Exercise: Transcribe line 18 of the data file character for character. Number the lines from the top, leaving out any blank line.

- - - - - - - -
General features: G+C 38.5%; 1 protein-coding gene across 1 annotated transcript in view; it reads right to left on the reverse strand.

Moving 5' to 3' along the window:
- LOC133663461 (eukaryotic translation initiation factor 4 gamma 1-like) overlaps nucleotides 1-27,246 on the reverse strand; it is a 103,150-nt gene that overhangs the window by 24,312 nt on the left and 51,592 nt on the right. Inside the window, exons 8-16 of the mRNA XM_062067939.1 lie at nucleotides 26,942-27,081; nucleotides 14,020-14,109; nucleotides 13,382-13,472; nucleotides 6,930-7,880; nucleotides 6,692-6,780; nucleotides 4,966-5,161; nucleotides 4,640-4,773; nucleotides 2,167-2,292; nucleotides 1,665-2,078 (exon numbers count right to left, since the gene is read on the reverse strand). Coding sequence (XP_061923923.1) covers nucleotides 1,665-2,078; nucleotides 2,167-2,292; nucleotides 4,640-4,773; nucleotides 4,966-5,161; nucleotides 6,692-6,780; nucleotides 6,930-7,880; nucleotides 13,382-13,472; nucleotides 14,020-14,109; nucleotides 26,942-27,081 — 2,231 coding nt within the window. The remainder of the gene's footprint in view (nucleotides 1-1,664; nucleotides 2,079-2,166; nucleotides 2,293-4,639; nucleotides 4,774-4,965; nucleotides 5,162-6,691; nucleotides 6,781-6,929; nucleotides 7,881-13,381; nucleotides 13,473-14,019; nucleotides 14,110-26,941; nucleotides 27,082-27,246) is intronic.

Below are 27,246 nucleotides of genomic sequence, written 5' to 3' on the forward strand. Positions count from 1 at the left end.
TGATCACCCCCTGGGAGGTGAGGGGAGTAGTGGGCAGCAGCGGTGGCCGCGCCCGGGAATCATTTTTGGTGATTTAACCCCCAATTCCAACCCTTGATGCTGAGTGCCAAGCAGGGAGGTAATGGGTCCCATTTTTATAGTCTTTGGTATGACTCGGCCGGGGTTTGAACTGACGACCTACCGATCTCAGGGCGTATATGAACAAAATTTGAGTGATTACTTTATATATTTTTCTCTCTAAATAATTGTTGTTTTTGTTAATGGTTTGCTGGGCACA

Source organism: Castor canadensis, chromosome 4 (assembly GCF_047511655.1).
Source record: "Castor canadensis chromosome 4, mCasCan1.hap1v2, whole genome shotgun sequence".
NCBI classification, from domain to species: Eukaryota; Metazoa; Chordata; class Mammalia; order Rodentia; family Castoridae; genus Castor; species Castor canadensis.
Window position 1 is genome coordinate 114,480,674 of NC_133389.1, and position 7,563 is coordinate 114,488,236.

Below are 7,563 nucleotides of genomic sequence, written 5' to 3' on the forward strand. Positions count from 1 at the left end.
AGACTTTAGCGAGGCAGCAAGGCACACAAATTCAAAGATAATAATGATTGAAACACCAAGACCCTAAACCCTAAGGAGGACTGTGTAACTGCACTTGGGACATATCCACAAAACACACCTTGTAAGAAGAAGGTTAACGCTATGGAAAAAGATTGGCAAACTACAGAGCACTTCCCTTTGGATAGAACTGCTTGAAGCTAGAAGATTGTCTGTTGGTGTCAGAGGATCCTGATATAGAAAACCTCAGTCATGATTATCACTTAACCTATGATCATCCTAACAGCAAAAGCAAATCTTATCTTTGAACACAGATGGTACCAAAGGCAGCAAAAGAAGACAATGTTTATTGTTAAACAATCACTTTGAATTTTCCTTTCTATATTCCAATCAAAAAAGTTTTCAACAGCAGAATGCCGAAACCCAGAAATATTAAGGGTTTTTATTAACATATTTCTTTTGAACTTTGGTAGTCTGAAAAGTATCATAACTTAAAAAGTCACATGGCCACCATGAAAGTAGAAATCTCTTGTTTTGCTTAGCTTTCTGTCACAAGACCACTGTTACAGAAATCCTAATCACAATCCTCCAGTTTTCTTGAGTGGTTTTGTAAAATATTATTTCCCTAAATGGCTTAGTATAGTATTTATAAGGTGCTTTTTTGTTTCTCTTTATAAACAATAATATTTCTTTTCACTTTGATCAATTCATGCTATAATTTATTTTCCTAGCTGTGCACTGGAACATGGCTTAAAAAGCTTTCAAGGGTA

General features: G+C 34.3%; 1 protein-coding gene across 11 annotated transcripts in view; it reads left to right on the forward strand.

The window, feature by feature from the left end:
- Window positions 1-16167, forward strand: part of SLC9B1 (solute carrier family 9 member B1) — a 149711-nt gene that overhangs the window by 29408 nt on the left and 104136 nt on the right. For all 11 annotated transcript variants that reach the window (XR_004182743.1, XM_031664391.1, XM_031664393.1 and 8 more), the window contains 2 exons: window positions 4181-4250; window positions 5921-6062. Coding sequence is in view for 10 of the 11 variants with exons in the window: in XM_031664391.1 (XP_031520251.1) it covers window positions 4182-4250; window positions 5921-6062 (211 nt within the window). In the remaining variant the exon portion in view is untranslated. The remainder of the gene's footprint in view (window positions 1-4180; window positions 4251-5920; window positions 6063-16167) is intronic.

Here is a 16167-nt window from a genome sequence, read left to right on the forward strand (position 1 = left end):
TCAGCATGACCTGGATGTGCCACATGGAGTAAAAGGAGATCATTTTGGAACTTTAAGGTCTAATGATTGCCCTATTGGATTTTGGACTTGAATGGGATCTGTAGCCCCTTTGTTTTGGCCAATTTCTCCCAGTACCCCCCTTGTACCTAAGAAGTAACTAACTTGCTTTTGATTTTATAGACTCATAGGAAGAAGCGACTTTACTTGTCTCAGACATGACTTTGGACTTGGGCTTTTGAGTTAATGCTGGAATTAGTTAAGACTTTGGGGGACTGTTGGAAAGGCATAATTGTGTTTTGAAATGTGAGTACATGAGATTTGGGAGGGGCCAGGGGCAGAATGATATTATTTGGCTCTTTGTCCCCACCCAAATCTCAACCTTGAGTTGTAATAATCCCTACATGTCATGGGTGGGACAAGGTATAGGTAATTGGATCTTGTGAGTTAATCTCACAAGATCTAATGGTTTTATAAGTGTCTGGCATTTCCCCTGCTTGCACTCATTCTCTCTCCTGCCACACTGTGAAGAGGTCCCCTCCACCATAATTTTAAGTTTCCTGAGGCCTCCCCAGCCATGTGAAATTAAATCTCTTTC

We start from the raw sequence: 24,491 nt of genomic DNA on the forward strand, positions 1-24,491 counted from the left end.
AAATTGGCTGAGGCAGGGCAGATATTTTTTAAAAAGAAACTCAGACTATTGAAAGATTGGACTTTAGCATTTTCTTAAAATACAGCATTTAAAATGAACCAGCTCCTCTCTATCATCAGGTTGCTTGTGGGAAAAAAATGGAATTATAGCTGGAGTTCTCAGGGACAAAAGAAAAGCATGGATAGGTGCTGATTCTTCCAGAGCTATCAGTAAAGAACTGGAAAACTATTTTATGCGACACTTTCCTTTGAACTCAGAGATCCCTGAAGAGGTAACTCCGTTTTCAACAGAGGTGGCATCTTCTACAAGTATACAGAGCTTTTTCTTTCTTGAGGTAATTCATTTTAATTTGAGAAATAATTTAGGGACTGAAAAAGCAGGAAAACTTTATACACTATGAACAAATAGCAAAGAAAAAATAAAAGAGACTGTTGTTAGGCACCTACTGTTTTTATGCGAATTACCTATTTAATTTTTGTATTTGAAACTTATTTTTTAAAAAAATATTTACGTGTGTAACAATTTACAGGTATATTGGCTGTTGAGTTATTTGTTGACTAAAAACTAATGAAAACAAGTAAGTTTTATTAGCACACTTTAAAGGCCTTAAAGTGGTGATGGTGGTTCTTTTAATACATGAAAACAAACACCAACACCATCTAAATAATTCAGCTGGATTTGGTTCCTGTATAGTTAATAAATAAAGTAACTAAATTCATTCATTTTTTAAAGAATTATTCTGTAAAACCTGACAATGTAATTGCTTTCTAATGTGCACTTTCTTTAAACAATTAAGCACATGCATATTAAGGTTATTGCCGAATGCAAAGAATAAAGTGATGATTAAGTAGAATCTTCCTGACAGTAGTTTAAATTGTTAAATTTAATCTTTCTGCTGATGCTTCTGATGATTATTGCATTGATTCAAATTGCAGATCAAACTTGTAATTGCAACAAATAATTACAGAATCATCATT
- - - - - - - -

AAATTGGCTGAGGCAGGGCAGATATTTTTTAAAAAGAAACTCAGACTATTGAAAGATTGGACTTTAGCATTTTCTTAAAATACAGCATTTAAAATGAACCAGCTCCTCTCTATCATCAGGTTGCTTGTGGGAAAAAAATGGAATTATAGCTGGAGTTCTCAGGGACAAAAGAAAAGCATGGATAGGTGCTGATTCTTCCAGAGCTATCAGTAAAGAACTGGAAAACTATTTTATGCGACACTTTCCTTTGAACTCAGAGATCCCTGAAGAGGTAACTCCGTTTTCAACAGAGGTGGCATCTTCTACAAGTATACAGAGCTTTTTCTTTCTTGAGGTAATTCATTTTAATTTGAGAAATAATTTAGGGACTGAAAAAGCAGGAAAACTTTATACACTATGAACAAATAGCAAAGAAAAAATAAAAGAGACTGTTGTTAGGCACCTACTGTTTTTATGCGAATTACCTATTTAATTTTTGTATTTGAAACTTATTTTTTAAAAAAATATTTACGTGTGTAACAATTTACAGGTATATTGGCTGTTGAGTTATTTGTTGACTAAAAACTAATGAAAACAAGTAAGTTTTATTAGCACACTTTAAAGGCCTTAAAGTGGTGATGGTGGTTCTTTTAATACATGAAAACAAACACCAACACCATCTAAATAATTCAGCTGGATTTGGTTCCTGTATAGTTAATAAATAAAGTAACTAAATTCATTCATTTTTTAAAGAATTATTCTGTAAAACCTGACAATGTAATTGCTTTCTAATGTGCACTTTCTTTAAACAATTAAGCACATGCATATTAAGGTTATTGCCGAATGCAAAGAATAAAGTGATGATTAAGTAGAATCTTCCTGACAGTAGTTTAAATTGTTAAATTTAATCTTTCTGCTGATGCTTCTGATGATTATTGCATTGATTCAAATTGCAGATCAAACTTGTAATTGCAACAAATAATTACAGAATCATCATT